Subject: Re: [rt.cpan.org #84661] Object only accepts unicode strings
Date: Tue, 16 Apr 2013 17:34:42 +0200
To: Hatuka*nezumi - IKEDA Soji via RT <bug-Unicode-LineBreak [...] rt.cpan.org>
From: Mark Overmeer <mark [...] overmeer.net>
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* Hatuka*nezumi - IKEDA Soji via RT (bug-Unicode-LineBreak@rt.cpan.org) [130416 14:51]: Show quoted text
> > Please make your new() internally this smart. "man perlunicode" says > > that non-utf8 strings > > are to be interpreted as in latin1.
> > IMO It is the feature. > > Unicode::GCString upgrades a Unicode string, not byte-string, to > a grapheme cluster string. > > In fact, why is it natural that code point 230 is the small AE? > It may be the small C with circumflex for Central Europian users. > Moreover, it may be the first byte of Chinese characters encoded > by UTF-8 (not utf8-flagged string).
Not according to the perlunicode manual-page: ... implicit upgrading from byte strings to Unicode strings assumes that they were encoded in ISO 8859-1 (Latin-1), ... Prove: perl -we 'binmode STDOUT,":encoding(utf8)";print chr(230)."\N{U+00E6}\n"' # the first character gets converted into utf8, because the second is # utf8. It uses the latin1 interpretation for the conversion. A PV can contain three things: 1) bytes 2) latin1 string 3) utf8 string Scalars with other than latin1/utf8 content are bytes. You can easily distiguish (3). The program cannot distiguish between (1) and (2), which is a problem. I still like this idea: http://search.cpan.org/~juerd/BLOB Of course, many people confuse bytes with text. Show quoted text
> Programmers, not users, must decode byte-string to character- > string (Unicde string) properly, and then feed it to new() method.
The official advice is: decode the data when it arrives into your program, encode it when it leaves your program. When you do that correctly, inside the program your texts are either latin1 or utf8, nothing else. I do *not* want to know for each call into modules whether I have to apply encoding or decoding to get it to work. Your program processes text (hence not bytes), so I expect it to handle both (2) and (3). In my opinion, this does not qualify as 'leaving the program'. When you decide to adapt your definition of text to Perl's definition, then it is one extra line of code, and your documentation gets a little shorter. It will not break existing applications of your module: it extends functionality. -- Sorry for complaining, MarkOv ------------------------------------------------------------------------ Mark Overmeer MSc MARKOV Solutions Mark@Overmeer.net solutions@overmeer.net http://Mark.Overmeer.net http://solutions.overmeer.net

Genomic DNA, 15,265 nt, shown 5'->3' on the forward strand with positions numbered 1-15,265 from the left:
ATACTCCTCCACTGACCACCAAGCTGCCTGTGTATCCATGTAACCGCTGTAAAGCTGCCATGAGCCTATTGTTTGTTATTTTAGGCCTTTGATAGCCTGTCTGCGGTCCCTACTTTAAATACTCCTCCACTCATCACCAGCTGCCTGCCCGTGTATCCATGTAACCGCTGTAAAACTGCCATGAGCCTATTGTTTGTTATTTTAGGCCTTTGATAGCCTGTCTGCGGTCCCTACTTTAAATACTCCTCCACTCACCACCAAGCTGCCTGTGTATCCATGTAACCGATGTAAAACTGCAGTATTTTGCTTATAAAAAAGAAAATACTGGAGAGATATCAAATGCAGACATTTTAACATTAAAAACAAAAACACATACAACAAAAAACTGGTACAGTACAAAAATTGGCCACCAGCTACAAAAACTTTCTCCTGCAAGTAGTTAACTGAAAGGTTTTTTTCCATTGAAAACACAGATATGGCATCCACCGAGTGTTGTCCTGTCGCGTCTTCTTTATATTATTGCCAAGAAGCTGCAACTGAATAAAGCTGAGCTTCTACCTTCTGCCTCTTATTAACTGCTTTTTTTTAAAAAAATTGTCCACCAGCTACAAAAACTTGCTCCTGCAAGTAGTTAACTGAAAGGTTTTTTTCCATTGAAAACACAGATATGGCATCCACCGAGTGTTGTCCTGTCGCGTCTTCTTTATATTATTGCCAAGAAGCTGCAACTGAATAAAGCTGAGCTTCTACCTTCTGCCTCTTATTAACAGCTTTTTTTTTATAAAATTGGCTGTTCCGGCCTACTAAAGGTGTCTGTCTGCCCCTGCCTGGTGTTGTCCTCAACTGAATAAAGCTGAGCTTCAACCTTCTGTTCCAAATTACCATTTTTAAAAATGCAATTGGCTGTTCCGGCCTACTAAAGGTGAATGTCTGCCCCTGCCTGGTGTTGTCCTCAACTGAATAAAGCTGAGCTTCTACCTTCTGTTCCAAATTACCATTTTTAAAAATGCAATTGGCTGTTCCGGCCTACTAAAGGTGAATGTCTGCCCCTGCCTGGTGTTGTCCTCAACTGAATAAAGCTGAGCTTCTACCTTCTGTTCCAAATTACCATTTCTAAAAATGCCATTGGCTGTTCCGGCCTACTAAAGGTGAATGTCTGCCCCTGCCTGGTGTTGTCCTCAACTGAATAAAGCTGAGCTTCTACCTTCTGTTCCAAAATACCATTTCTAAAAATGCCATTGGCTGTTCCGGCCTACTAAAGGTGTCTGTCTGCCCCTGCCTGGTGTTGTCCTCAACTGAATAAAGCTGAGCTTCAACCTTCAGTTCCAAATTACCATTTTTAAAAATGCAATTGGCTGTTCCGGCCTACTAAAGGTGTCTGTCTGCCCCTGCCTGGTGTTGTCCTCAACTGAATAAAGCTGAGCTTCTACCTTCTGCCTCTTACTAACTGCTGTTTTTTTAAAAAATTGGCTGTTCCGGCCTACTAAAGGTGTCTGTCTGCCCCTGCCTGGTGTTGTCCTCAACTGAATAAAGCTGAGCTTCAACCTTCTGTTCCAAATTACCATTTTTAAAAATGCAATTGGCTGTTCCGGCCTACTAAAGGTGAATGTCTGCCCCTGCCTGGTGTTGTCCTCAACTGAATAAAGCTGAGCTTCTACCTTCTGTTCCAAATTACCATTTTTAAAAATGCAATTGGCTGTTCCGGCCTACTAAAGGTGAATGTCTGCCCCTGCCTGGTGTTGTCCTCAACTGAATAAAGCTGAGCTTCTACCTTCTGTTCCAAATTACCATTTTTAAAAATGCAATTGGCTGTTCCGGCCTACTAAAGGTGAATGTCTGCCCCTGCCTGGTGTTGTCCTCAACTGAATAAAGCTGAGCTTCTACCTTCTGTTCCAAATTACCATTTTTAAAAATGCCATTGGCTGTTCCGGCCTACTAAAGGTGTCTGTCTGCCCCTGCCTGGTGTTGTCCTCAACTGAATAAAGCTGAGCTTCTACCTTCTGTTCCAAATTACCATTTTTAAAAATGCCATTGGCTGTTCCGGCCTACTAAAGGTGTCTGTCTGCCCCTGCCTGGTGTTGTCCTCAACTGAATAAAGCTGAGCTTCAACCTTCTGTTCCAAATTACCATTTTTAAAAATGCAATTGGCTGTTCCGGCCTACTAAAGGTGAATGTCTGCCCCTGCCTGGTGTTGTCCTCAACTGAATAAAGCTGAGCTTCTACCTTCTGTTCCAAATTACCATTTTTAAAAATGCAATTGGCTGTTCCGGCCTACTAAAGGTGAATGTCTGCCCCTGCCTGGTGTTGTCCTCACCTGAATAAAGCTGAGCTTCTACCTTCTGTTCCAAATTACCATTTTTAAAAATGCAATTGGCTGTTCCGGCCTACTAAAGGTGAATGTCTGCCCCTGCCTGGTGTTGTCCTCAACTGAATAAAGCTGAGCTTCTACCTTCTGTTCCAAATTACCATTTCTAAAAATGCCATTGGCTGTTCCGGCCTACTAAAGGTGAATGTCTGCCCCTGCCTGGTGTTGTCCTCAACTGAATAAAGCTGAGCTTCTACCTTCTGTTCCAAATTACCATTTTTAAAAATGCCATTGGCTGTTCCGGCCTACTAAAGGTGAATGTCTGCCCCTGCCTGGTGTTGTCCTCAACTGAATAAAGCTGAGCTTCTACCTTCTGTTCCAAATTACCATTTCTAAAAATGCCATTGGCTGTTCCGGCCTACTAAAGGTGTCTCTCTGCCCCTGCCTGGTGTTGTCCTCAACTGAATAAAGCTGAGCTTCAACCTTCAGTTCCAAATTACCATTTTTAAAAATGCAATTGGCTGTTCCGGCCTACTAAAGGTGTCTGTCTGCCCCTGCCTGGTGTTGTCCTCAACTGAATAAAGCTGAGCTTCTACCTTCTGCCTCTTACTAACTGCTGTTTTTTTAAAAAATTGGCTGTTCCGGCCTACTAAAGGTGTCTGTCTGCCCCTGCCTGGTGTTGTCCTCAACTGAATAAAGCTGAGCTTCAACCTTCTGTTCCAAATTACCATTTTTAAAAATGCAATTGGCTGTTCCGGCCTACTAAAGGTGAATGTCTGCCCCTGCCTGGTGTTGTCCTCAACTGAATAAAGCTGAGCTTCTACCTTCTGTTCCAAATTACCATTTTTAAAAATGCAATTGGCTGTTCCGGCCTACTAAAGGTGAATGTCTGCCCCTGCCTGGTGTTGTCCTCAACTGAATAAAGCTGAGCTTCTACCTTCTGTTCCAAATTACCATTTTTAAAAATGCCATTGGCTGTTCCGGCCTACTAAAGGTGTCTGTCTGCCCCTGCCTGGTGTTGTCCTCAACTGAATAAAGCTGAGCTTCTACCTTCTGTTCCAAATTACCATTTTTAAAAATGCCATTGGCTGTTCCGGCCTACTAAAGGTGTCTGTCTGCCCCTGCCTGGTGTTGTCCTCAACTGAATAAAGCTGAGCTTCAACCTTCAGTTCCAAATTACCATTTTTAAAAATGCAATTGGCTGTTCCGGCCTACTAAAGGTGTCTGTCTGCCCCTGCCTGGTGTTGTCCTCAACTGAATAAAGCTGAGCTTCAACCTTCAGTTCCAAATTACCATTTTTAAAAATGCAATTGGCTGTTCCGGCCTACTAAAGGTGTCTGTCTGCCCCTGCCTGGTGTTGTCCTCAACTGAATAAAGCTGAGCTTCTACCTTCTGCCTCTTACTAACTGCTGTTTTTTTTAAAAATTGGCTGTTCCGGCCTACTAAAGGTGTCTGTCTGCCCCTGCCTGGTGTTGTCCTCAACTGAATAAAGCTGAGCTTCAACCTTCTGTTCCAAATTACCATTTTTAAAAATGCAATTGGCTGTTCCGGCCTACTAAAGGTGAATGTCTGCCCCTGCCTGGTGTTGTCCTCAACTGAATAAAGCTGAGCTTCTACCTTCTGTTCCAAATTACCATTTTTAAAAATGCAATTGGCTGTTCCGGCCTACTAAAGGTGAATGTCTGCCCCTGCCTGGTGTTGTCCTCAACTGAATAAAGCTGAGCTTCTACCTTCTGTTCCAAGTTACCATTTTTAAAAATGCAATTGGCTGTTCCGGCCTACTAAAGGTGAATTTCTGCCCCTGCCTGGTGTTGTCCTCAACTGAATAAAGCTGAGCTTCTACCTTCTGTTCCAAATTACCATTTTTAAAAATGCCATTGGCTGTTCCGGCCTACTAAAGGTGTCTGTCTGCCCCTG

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On Tue, 16 Apr 2013 11:35:17 -0400 "Mark Overmeer via RT" <bug-Unicode-LineBreak@rt.cpan.org> wrote: Show quoted text
> * Hatuka*nezumi - IKEDA Soji via RT (bug-Unicode-LineBreak@rt.cpan.org) [130416 14:51]: